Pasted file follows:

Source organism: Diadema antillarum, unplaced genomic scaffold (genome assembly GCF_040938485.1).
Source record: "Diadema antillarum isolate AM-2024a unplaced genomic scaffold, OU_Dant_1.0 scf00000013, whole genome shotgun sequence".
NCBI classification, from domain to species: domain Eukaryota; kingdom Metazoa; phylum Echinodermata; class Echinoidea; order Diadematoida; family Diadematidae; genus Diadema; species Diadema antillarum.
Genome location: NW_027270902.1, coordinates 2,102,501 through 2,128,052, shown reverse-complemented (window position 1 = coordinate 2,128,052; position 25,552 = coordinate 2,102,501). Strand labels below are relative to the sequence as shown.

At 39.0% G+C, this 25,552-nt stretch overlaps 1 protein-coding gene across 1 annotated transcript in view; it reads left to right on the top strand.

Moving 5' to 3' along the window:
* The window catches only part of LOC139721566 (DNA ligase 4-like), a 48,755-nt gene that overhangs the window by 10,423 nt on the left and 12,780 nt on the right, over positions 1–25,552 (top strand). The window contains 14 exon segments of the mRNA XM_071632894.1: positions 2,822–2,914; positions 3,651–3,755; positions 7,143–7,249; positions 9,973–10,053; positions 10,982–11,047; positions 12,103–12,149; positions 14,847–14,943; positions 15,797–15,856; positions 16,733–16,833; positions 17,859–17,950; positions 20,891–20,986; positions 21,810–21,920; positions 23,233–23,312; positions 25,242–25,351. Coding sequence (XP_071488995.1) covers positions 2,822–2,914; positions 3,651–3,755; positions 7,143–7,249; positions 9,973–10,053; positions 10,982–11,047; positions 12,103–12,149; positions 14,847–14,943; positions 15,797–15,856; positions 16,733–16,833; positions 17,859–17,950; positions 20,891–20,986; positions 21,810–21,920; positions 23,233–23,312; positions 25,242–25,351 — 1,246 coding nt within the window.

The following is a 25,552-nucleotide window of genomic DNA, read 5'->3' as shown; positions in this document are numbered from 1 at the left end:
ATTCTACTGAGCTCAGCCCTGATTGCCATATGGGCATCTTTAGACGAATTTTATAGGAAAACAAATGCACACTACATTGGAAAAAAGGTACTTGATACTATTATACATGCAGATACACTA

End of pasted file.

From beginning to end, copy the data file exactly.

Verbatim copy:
Source organism: Diadema antillarum, unplaced genomic scaffold (genome assembly GCF_040938485.1).
Source record: "Diadema antillarum isolate AM-2024a unplaced genomic scaffold, OU_Dant_1.0 scf00000013, whole genome shotgun sequence".
NCBI classification, from domain to species: domain Eukaryota; kingdom Metazoa; phylum Echinodermata; class Echinoidea; order Diadematoida; family Diadematidae; genus Diadema; species Diadema antillarum.
Genome location: NW_027270902.1, coordinates 2,102,501 through 2,128,052, shown reverse-complemented (window position 1 = coordinate 2,128,052; position 25,552 = coordinate 2,102,501). Strand labels below are relative to the sequence as shown.

At 39.0% G+C, this 25,552-nt stretch overlaps 1 protein-coding gene across 1 annotated transcript in view; it reads left to right on the top strand.

Moving 5' to 3' along the window:
* The window catches only part of LOC139721566 (DNA ligase 4-like), a 48,755-nt gene that overhangs the window by 10,423 nt on the left and 12,780 nt on the right, over positions 1–25,552 (top strand). The window contains 14 exon segments of the mRNA XM_071632894.1: positions 2,822–2,914; positions 3,651–3,755; positions 7,143–7,249; positions 9,973–10,053; positions 10,982–11,047; positions 12,103–12,149; positions 14,847–14,943; positions 15,797–15,856; positions 16,733–16,833; positions 17,859–17,950; positions 20,891–20,986; positions 21,810–21,920; positions 23,233–23,312; positions 25,242–25,351. Coding sequence (XP_071488995.1) covers positions 2,822–2,914; positions 3,651–3,755; positions 7,143–7,249; positions 9,973–10,053; positions 10,982–11,047; positions 12,103–12,149; positions 14,847–14,943; positions 15,797–15,856; positions 16,733–16,833; positions 17,859–17,950; positions 20,891–20,986; positions 21,810–21,920; positions 23,233–23,312; positions 25,242–25,351 — 1,246 coding nt within the window.

The following is a 25,552-nucleotide window of genomic DNA, read 5'->3' as shown; positions in this document are numbered from 1 at the left end:
ATTCTACTGAGCTCAGCCCTGATTGCCATATGGGCATCTTTAGACGAATTTTATAGGAAAACAAATGCACACTACATTGGAAAAAAGGTACTTGATACTATTATACATGCAGATACACTA